Three weeks have passed since the Federal Trade Commission, an independent consumer protection agency of the United States government, fined Facebook $5 billion for privacy violation, but the landmark verdict has hardly raised any privacy concerns in far-off India, Facebook's biggest market.
This despite an expose in May this year that Facebook employed over 260 contract workers in Hyderabad to gather users' data from millions of photos and status updates. The revelation had sent shockwaves across the cyber world.
"Most Indians are not aware of online privacy policies. India does not have strong privacy laws. Companies such as Facebook take advantage of the situation," technology expert Labby George told Onmanorama.
"Facebook's Privacy Law is a long document. It has 50 different settings, 170 options and runs to 5,830 words. This would confuse those who are not aware of the privacy issues," she said.
She alleged that Facebook has been violating privacy norms by insisting users to provide real names, location and gender. "Cambridge Analytica scandal in the United States has brought forth what digital activists have been saying for long," she said.
Cambridge Analytica scandal
The Federal Trade Commission found that Facebook violated three privacy norms.
One, it is alleged that Cambridge Analytica, a data Analytica firm, harvested personal data of 87 million users through an online personality quiz conducted by Facebook in 2014 to psycho-analyse the US population during its presidential election.
Though only 305,000 people registered for the quiz, Facebook accessed data 280 times the number of registered players by accessing information of the user's friends' circle.
Two, Facebook's data policy disclosure was not fool-proof when it came to face-recognition.
Three, at no point of its two-factor authentication step does it reveal that the user's number would be given to a third party or used for advertising.
Concerns in India
Privacy advocates alleged that Facebook tried to collect data from India in the past too.
They said Facebook's Free Basics – a plan to provide free internet to inaccessible areas - was a ploy to access unencrypted data of thousands of users. All traffic from Free Basics users would have to run through Facebook server and this personal data would have been available with its server for 90 days. The plan was shelved after mass protests.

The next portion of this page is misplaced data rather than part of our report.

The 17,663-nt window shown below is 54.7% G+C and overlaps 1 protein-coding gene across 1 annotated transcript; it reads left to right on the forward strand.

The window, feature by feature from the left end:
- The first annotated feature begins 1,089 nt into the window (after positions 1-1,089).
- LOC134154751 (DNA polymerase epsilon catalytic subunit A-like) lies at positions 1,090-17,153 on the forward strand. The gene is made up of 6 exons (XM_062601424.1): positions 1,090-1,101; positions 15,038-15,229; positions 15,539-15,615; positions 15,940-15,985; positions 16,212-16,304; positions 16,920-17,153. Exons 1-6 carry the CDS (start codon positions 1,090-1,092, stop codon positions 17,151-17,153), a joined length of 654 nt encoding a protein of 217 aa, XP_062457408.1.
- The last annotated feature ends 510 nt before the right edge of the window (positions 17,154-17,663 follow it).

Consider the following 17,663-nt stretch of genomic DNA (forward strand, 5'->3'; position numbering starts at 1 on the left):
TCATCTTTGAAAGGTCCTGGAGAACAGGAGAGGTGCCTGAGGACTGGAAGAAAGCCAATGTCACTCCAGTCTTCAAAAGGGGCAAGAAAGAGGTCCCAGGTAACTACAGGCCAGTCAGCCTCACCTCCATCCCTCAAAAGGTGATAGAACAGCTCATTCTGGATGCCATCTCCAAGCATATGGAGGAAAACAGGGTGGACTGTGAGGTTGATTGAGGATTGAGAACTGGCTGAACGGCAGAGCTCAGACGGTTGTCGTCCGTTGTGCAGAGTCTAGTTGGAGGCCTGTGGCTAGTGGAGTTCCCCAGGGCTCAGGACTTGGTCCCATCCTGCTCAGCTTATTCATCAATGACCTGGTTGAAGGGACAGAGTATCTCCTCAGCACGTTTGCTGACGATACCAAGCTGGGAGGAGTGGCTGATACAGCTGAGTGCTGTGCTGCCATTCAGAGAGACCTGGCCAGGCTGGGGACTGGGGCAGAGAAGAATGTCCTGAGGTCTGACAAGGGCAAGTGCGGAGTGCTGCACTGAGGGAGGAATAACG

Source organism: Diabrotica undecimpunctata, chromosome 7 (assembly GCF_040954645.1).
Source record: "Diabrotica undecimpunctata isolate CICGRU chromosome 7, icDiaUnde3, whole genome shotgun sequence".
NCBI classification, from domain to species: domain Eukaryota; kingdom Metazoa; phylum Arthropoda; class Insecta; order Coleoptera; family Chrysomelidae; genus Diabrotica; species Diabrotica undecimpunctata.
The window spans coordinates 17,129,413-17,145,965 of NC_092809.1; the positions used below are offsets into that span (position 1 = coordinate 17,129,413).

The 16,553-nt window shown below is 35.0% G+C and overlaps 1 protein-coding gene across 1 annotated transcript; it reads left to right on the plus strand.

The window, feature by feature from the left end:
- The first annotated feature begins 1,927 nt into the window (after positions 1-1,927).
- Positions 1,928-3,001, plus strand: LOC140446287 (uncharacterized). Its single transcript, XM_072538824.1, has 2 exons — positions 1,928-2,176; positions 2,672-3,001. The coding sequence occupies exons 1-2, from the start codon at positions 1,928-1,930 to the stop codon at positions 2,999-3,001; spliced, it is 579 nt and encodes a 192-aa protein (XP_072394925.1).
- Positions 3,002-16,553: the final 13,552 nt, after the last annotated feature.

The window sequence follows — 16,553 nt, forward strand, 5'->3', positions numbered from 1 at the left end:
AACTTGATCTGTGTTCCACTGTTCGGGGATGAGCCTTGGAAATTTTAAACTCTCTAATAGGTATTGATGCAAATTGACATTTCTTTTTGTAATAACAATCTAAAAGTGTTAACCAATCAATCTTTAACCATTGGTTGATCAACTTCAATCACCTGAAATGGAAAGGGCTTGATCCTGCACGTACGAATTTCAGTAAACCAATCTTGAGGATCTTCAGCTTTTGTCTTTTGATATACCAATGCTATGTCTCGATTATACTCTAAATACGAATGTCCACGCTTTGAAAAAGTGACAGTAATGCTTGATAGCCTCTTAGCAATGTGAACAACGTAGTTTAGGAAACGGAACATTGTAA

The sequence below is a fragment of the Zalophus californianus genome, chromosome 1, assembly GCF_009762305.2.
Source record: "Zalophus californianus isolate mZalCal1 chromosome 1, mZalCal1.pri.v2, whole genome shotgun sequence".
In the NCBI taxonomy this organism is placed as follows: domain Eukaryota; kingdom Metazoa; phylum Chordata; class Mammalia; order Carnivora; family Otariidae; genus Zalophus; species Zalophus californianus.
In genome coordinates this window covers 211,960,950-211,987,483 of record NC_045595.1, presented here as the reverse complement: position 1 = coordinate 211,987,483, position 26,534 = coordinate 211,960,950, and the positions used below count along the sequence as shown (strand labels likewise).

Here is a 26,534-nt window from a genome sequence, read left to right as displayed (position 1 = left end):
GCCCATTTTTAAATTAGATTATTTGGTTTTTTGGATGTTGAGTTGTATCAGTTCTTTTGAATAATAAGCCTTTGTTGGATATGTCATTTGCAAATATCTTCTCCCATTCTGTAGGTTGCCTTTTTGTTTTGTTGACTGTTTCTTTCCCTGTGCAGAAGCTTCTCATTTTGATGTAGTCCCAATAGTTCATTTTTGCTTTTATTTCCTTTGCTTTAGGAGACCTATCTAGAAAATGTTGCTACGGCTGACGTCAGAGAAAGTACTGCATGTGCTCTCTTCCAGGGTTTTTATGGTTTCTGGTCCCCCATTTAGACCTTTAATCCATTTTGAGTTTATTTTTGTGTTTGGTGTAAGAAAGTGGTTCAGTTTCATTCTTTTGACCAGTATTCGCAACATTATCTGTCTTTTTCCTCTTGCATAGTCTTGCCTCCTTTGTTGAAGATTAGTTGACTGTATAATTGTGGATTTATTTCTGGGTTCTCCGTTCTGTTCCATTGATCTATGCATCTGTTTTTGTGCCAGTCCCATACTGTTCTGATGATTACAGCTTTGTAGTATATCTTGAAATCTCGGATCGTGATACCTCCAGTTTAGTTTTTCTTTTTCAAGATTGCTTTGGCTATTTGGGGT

"Facebook could have accessed unencrypted data of thousands of users via its server had the plan been launched," Hrishikesh Bhaskaran, a privacy advocate and software engineer, said.
India is one of the fast-growing digital country in the world. According to a report by market research firm Kantar IMRB, the number of internet users in India is expected to touch 627 million in 2019. Going by statistics by New York-based firm, Jefferies, at least half of them are Facebook users.
But India has not formulated a law to protect privacy yet.
In a landmark judgement in 2017, the Supreme Court said the right to privacy is a fundamental right under Articles 14, 19 and 21 of the Indian Constitution, but it does not address the alleged violations of top technology companies. The Information Technology Act, 2000 is limited to deal with cyber crime and e-commerce.
The country kickstarted to formulate a law on data protection recenlty. In 2018, an expert committee, headed by retired Supreme Court judge BN Srikrishna, submitted its suggestions on data protection to the Union Ministry of Electronics and Information Technology.
The report mandates that critical personal data shall be processed only in a server located in India. It recommends to set up a Data Protection Authority to look into the effective implementation and enforcement of the law. It also recommended penalty for data breach. "In the event of data violation, companies should be fined between 2 to 5 per cent of their global turnover, or between Rs 5 crore to Rs 15 crore." It further said that all firms and agencies will have to appoint data protection officers who will act as the point of contact for individuals raising grievances.
Facebook and Google account for 68 per cent of the digital ad expenditure in India. So the big question is how do you protect your data?
Labby George's answer spells a sense of despair. "As a technologist, I have been careful in Facebook handling my data. But then Facebook, bought Whatsapp Instagram etc and built the network, it has been extremely hard to keep it clean. These are all interlinked and the algorithm picks up the slightest connections. It is like walking on a landmine. There are only two options now, either do not upload data or just be aware there will be a data breach,"she said.
Facebook India has not responded to Onmanorama's queries on the steps taken to protect users' privacy. This story willl be updated as and when the company responds.